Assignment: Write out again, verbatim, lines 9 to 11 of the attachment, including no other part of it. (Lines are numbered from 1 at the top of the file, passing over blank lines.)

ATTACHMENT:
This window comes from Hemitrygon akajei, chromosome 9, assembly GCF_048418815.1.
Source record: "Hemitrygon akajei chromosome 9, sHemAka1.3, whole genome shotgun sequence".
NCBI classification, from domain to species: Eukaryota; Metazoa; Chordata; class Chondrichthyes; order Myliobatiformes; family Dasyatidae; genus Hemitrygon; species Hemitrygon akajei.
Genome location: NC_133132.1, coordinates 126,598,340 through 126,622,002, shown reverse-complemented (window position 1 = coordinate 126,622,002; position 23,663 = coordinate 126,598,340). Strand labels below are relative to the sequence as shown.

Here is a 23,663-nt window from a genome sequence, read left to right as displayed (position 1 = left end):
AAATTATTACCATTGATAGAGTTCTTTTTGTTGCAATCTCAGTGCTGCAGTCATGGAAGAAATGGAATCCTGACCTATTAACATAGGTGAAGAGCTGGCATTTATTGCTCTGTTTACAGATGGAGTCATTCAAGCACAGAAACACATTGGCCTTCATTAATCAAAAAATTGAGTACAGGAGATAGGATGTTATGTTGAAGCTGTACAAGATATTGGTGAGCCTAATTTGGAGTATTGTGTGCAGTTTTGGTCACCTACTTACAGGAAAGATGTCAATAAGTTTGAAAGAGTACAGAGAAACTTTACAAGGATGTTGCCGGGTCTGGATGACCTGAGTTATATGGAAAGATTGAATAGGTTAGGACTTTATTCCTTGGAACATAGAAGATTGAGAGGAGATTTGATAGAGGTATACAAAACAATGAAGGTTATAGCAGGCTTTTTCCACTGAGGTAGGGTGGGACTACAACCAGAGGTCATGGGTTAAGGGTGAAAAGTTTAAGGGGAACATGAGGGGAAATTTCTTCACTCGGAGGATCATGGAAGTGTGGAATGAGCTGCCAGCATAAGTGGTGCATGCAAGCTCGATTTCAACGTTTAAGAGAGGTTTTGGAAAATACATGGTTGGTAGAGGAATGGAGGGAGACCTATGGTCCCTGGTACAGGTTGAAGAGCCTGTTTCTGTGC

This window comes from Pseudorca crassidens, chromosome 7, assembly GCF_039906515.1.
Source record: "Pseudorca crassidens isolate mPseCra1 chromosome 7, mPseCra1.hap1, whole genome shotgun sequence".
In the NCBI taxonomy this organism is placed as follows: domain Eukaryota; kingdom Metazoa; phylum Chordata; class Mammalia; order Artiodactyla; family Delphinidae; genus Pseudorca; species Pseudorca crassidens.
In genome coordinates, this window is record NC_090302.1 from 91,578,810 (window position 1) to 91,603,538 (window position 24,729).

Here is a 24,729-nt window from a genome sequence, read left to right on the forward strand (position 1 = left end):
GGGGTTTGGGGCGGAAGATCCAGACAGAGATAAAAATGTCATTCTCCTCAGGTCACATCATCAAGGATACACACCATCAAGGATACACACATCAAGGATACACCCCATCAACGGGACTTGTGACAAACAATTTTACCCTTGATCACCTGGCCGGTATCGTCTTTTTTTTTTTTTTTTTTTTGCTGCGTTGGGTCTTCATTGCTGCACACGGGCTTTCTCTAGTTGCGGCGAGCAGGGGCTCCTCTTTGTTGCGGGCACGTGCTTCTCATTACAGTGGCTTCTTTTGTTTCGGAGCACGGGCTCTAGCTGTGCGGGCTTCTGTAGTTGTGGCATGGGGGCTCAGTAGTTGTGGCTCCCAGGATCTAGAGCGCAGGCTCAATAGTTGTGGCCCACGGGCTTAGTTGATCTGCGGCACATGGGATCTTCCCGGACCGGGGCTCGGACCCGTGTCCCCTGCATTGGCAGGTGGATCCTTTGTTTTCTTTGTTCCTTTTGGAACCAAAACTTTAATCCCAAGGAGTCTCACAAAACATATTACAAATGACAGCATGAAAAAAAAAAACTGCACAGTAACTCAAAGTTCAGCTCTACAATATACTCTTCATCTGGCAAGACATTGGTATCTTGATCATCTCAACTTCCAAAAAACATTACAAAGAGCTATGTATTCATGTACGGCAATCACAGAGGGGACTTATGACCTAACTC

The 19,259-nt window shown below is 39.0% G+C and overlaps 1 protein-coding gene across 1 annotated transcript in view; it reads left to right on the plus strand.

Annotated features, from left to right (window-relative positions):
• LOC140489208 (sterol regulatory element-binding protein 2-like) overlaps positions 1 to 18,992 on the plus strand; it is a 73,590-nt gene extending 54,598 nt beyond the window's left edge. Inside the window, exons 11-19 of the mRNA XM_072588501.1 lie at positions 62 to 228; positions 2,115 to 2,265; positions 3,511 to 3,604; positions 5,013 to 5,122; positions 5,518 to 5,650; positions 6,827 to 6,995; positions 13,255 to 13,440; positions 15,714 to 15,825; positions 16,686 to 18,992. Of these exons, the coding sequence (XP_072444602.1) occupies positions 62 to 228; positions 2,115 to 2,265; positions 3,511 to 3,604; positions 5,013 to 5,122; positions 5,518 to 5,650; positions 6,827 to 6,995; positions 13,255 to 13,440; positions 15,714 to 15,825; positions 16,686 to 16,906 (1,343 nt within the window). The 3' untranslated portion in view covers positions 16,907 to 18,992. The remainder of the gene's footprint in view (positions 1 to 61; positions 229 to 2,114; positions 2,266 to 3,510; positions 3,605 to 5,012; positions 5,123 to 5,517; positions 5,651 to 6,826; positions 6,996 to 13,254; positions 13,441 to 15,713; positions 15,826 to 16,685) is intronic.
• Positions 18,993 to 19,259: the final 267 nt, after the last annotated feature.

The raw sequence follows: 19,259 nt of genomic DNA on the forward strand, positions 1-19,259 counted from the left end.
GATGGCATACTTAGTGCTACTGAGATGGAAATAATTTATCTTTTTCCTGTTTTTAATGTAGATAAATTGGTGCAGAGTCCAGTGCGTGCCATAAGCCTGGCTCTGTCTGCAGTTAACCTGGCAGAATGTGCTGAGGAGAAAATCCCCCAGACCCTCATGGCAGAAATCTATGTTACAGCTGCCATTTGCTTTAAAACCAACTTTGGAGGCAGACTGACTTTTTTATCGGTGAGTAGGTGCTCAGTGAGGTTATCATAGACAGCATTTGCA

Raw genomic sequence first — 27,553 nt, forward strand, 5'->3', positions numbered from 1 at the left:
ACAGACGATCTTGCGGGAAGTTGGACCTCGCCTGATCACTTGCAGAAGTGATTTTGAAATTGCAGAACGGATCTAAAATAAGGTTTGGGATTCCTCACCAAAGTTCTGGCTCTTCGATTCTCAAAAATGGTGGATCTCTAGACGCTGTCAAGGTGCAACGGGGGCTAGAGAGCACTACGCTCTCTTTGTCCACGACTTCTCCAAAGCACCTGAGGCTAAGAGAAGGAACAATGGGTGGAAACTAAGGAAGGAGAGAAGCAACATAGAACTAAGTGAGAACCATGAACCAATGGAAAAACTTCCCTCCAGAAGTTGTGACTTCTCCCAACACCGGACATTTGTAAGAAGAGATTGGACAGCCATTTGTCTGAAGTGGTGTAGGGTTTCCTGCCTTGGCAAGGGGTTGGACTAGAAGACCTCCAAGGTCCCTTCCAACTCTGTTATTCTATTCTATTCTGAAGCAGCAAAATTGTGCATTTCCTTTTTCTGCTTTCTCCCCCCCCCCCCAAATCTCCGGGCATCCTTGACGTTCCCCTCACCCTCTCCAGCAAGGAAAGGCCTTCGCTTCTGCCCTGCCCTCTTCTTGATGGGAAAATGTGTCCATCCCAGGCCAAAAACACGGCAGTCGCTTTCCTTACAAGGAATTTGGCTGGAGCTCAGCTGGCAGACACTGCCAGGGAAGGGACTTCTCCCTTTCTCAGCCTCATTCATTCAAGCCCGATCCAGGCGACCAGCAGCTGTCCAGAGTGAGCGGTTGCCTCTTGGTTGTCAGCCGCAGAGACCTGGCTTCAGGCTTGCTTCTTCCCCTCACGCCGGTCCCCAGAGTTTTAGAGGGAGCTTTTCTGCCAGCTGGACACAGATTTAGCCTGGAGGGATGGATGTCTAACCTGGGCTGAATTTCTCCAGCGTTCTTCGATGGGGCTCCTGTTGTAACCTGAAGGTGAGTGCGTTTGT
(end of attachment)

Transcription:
In the NCBI taxonomy this organism is placed as follows: domain Eukaryota; kingdom Metazoa; phylum Chordata; class Mammalia; order Artiodactyla; family Delphinidae; genus Pseudorca; species Pseudorca crassidens.
In genome coordinates, this window is record NC_090302.1 from 91,578,810 (window position 1) to 91,603,538 (window position 24,729).

Here is a 24,729-nt window from a genome sequence, read left to right on the forward strand (position 1 = left end):